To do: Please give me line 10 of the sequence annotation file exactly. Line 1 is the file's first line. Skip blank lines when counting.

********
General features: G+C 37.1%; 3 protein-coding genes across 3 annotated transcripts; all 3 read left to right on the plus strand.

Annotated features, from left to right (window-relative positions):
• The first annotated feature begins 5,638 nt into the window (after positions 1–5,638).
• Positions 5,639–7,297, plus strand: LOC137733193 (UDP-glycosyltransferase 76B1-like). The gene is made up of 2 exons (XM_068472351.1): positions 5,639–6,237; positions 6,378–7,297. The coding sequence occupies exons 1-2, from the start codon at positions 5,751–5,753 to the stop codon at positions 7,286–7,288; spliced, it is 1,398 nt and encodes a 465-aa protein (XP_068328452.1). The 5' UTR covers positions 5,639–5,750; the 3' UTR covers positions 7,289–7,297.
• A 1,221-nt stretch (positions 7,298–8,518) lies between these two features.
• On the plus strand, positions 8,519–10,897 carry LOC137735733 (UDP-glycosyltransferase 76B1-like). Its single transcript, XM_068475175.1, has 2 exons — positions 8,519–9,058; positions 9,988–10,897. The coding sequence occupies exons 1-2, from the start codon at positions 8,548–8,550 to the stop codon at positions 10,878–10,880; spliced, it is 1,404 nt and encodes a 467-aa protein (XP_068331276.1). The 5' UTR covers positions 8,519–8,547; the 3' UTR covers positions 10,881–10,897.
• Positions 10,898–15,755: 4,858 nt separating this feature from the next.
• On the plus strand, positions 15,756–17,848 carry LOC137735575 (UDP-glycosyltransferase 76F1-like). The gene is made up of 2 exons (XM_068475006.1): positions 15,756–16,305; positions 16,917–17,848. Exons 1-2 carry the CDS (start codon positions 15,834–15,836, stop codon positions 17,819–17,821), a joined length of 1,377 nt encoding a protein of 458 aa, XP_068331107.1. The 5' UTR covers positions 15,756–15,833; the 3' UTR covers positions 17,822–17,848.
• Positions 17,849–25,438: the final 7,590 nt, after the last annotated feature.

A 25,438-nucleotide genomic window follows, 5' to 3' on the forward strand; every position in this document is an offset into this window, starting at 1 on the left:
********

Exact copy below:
A 25,438-nucleotide genomic window follows, 5' to 3' on the forward strand; every position in this document is an offset into this window, starting at 1 on the left: